As I said before, I come from a background of a large Italian family.
I remember making raviolis at Nonni's house. We would make the filling for the raviolis and we would make the pasta dough.
She had this beautiful old enamel table and the pasta dough for the raviolis would be rolled out across the entire table. And we would sit there with little bowls and spoons and drop the ricotta cheese and the filling. Then somebody would bring in another big layer of rolled out dough and flop the it on top. Then we would gently press and cut into raviolis. We would then take a little little fork and press into the edges of the raviolis.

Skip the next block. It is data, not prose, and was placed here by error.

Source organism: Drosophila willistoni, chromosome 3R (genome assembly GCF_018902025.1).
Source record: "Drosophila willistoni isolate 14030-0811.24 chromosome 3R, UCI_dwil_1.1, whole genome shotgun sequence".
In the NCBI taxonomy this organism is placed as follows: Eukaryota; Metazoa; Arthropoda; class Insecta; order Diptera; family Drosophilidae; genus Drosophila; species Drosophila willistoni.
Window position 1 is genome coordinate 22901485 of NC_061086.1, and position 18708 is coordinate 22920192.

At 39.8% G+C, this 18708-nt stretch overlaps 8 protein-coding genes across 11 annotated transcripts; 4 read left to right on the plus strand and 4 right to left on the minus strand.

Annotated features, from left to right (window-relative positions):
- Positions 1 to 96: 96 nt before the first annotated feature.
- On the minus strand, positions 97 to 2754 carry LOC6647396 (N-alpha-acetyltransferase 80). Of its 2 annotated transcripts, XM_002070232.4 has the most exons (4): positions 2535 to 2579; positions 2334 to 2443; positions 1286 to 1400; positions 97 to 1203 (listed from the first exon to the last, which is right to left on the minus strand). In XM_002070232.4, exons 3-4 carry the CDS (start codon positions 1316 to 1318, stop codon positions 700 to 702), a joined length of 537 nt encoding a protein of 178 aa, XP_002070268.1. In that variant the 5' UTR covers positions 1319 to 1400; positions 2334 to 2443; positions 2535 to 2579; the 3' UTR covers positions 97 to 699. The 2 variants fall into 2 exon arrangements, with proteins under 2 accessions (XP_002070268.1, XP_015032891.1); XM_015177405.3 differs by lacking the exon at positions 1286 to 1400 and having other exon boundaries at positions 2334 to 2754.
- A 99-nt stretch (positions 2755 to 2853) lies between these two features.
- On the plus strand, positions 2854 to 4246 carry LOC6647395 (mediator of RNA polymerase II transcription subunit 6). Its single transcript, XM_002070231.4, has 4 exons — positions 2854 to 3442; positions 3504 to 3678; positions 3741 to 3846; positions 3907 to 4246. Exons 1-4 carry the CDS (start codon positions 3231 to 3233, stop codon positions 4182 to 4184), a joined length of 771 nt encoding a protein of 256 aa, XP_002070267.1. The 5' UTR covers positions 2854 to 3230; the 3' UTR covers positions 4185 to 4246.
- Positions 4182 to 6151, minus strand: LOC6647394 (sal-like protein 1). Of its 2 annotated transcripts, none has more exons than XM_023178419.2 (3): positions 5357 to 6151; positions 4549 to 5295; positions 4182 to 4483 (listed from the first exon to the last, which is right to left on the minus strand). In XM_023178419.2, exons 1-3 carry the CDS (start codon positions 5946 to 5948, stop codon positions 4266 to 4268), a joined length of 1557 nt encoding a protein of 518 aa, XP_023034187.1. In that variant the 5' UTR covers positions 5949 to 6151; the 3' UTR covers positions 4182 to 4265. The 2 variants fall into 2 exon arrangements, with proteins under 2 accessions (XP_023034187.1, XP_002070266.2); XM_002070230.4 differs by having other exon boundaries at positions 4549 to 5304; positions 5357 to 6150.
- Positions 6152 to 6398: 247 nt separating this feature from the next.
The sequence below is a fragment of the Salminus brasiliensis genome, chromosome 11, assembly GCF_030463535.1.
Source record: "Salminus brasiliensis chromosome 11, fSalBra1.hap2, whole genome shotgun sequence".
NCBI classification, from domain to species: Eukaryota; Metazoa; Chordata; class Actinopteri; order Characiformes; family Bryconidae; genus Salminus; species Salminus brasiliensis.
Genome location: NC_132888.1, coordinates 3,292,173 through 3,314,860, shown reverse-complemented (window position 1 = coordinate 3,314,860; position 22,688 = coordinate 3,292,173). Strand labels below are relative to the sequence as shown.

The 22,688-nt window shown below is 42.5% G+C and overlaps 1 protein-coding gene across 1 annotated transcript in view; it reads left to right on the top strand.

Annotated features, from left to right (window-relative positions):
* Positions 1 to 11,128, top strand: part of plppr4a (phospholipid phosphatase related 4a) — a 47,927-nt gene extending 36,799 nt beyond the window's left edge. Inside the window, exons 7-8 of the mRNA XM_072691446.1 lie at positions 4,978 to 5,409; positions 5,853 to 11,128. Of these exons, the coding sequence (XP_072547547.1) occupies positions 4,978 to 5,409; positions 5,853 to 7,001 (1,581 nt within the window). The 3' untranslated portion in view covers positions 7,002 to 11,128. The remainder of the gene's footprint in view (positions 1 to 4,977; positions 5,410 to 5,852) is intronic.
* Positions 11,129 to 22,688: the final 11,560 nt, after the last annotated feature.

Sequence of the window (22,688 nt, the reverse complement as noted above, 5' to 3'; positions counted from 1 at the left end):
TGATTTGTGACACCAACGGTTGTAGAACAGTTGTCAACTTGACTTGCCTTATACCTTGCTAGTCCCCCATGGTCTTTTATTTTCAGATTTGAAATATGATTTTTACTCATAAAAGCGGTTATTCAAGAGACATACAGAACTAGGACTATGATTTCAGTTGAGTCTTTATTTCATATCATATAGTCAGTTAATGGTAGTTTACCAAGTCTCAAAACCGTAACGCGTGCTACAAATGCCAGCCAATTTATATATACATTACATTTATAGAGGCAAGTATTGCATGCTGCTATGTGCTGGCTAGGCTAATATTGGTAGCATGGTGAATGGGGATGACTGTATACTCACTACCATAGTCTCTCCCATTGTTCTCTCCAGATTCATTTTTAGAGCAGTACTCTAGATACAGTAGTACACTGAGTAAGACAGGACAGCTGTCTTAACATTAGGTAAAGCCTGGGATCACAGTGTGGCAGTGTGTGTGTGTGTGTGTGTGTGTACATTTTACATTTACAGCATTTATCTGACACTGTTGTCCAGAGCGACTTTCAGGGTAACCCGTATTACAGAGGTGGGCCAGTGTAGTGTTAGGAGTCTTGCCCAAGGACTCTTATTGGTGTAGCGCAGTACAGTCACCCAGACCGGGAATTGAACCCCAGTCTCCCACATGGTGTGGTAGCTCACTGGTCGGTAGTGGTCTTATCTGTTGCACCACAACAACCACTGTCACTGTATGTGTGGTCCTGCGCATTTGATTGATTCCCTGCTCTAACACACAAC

Then you would powder the entire table and let the raviolis lay out all day to dry and harden. Turning them once when one side was hard. That way they would be hard enough to boil the next day.
You see, the dough cannot be fresh, it cannot be sticky like a pie dough. It's got to be hardened.